Red Bull’s struggles set to get far worse in Bahrain

Red Bull Racing’s Team Principal, Christian Horner, looks on during the Chinese Grand Prix weekend.

Red Bull Racing’s struggles in 2017’s faster generation of Formula 1 are set to get worse for the upcoming Bahrain Grand Prix due to characteristics of the circuit praying on the weakness of their audacious RB13 chassis.

Daniel Ricciardo conceded to before the Chinese Grand Prix that Red Bull have struggled in comparison to Mercedes and Ferrari in 2017 because the team “don’t have enough rear grip.”

Mario Isola – a representative from Formula 1’s tire supplier, Pirelli – said earlier this week the “biggest gains” in Bahrain come from ” keeping the rear tires in good condition.”

Pirelli’s media department described the circuit as one that “above all tests traction.”

After taking two wins and finishing ahead of Ferrari in the 2016 Formula 1 season, Red Bull have only amassed 37 points in the Constructors World Championship so far. In comparison, they’re now 28 points adrift of Ferrari.

Because of slippery conditions, the team were lucky to finish P3 and P4 in last week’s Chinese Grand Prix. Max Verstappen, however, was honest in saying post-race, “on pure pace in the dry we are still a bit slow for a podium.”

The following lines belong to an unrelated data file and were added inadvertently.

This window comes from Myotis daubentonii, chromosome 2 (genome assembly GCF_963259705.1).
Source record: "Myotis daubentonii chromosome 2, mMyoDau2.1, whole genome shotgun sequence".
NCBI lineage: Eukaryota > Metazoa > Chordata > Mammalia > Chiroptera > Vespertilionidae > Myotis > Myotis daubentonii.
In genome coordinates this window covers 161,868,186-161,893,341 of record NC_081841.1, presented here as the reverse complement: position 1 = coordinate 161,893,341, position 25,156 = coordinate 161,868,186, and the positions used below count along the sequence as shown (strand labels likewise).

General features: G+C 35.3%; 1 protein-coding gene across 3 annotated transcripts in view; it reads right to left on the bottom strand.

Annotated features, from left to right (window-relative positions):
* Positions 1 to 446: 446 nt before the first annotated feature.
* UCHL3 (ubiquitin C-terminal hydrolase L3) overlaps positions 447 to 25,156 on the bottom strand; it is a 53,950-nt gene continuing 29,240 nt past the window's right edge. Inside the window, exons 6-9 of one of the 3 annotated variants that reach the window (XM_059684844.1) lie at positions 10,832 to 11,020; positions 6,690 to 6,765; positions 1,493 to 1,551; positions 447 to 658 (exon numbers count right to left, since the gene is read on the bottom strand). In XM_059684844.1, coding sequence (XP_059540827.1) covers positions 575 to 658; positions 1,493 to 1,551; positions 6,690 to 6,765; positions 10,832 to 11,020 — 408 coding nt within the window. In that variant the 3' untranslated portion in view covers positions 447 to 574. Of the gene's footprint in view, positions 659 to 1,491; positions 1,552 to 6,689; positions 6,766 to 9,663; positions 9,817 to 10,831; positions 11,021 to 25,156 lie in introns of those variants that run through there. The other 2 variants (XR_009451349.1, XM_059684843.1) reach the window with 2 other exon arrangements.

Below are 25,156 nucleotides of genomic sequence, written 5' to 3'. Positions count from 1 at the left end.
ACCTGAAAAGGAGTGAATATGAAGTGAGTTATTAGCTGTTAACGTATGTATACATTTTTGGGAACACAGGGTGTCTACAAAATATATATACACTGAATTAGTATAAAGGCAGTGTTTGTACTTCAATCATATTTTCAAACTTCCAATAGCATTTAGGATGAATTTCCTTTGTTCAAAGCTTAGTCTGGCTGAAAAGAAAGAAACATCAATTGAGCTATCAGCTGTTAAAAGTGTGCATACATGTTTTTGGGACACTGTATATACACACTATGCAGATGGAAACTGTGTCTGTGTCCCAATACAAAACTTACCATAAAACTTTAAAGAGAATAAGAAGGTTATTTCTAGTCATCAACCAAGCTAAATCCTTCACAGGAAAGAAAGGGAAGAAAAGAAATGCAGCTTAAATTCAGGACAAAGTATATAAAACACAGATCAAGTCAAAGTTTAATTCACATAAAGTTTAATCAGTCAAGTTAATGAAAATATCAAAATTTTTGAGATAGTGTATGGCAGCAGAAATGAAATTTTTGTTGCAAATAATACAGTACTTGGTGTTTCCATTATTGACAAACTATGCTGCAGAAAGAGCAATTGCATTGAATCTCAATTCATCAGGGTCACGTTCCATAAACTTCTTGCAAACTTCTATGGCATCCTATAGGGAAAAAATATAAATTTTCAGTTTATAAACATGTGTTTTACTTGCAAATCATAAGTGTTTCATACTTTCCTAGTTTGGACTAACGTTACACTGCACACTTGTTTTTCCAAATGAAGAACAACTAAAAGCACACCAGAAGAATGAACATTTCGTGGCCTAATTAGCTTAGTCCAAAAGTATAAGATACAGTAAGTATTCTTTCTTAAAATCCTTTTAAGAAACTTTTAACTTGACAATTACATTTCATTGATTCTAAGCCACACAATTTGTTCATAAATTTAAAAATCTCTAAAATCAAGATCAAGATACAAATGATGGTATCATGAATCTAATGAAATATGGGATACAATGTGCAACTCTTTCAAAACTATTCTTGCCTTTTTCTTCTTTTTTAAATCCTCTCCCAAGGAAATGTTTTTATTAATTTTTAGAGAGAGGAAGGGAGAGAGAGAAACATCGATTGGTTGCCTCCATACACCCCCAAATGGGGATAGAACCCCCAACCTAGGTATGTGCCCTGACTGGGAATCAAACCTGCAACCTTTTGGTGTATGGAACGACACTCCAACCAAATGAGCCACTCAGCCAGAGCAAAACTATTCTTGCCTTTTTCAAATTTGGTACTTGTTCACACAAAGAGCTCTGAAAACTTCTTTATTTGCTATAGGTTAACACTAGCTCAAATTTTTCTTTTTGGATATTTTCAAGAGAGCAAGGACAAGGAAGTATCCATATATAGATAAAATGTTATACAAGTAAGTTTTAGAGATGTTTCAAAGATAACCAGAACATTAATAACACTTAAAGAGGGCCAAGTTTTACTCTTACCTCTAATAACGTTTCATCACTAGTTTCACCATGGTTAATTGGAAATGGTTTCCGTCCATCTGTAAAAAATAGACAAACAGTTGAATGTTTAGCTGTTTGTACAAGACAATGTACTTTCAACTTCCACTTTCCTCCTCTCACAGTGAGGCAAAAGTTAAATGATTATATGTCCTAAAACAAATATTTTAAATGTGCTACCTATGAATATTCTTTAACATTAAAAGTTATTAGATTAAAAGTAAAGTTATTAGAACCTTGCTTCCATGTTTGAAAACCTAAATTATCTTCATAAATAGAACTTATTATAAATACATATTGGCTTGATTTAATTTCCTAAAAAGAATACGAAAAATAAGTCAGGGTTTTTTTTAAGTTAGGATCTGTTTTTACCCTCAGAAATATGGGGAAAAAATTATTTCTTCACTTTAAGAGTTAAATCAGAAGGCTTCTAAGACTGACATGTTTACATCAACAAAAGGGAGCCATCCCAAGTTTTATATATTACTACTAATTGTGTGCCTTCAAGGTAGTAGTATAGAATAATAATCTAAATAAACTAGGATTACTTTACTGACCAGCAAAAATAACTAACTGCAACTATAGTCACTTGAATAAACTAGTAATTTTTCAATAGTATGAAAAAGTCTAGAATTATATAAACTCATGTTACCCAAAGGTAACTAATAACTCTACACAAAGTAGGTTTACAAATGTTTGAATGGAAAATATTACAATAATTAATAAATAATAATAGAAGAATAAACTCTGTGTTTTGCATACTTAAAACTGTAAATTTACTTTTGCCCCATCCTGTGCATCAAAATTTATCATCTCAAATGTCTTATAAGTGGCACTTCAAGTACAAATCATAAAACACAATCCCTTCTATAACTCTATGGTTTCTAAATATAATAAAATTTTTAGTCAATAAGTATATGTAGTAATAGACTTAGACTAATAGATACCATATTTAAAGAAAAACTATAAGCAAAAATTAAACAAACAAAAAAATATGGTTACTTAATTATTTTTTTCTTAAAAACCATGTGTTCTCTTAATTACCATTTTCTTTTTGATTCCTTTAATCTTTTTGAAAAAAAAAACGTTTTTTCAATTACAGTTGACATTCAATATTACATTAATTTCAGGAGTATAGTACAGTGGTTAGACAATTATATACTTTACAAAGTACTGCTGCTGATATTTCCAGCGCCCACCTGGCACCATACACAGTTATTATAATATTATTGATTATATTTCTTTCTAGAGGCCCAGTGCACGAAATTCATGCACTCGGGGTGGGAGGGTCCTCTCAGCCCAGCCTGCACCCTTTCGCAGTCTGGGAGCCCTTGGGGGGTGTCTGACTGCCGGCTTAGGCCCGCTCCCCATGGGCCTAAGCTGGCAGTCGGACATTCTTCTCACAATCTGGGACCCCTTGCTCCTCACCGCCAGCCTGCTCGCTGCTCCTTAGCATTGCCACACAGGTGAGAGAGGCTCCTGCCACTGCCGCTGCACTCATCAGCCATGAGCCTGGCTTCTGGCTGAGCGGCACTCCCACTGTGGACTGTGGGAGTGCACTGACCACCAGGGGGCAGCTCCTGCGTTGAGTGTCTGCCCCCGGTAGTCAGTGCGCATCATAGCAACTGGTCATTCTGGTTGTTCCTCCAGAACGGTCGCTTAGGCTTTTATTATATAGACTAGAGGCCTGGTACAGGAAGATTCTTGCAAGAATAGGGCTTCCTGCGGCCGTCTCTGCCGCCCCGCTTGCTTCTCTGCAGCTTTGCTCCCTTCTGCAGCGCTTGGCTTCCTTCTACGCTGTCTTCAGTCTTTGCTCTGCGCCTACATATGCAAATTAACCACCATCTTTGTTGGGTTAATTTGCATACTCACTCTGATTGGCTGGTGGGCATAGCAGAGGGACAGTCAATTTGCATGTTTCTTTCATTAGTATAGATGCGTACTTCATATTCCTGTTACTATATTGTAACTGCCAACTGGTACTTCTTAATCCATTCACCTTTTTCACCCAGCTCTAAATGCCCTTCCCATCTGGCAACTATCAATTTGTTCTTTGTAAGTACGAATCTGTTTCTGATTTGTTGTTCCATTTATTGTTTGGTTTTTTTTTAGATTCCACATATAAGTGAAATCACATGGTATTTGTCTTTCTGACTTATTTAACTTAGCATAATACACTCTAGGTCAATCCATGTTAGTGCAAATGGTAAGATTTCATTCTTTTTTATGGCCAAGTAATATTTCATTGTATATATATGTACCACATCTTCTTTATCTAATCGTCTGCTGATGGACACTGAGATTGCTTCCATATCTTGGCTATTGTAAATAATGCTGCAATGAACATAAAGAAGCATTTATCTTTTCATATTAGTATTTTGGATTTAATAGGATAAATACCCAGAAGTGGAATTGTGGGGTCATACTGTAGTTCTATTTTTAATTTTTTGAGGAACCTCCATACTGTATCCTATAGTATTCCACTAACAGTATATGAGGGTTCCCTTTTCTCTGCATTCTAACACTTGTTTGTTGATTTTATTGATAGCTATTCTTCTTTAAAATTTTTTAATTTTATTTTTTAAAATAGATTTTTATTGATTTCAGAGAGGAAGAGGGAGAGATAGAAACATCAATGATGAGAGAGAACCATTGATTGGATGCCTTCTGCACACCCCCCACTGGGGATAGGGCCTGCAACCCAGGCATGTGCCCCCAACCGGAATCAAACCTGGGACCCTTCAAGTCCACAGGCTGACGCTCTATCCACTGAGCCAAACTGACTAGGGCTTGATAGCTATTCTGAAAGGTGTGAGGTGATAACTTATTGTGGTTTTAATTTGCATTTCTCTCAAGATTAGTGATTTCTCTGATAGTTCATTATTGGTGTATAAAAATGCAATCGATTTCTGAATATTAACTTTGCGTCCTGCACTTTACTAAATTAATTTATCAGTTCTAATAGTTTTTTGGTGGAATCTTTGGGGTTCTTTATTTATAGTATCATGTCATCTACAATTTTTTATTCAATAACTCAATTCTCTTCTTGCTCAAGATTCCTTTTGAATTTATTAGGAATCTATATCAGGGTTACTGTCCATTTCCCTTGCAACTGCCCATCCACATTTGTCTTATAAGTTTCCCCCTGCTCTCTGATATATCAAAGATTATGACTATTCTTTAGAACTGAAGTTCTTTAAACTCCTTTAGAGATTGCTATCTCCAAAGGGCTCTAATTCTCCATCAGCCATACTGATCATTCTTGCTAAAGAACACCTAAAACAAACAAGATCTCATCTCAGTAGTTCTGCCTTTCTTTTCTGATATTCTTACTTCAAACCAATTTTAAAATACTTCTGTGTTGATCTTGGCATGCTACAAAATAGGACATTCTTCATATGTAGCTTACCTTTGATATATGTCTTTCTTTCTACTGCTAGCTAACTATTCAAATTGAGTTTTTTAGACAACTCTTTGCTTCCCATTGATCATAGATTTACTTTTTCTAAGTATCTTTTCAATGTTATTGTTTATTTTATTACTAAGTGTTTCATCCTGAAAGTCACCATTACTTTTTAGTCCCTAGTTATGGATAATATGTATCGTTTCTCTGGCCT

Daniel Ricciardo leads Max Verstappen during the Chinese Grand Prix.

The Bahrain race is vastly different from China because it is held during the night. Because of this, FP2 is the only session that provides representative track conditions for the teams to practice in.

Max Verstappen admitted this unique race start time “means the conditions change a lot.” He added this can make the track “very slippery.”

All may not be lost, as Ricciardo did also state in China, “I don’t know if … we don’t have enough [rear grip] or we haven’t set the car up in the right way.”

The Bahrain Grand Prix weekend will take place between the 14th-16th of April.

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Steven Walton is an 18-year-old Journalism Student at the Ara Institute of Canterbury. He previously attended St Andrew's College in Christchurch, where he excelled at History and Classical Studies. Steven is the Editor-in-Chief at Green Flag F1 and spends most of his days living, breathing, and immersing in the Formula 1 world.

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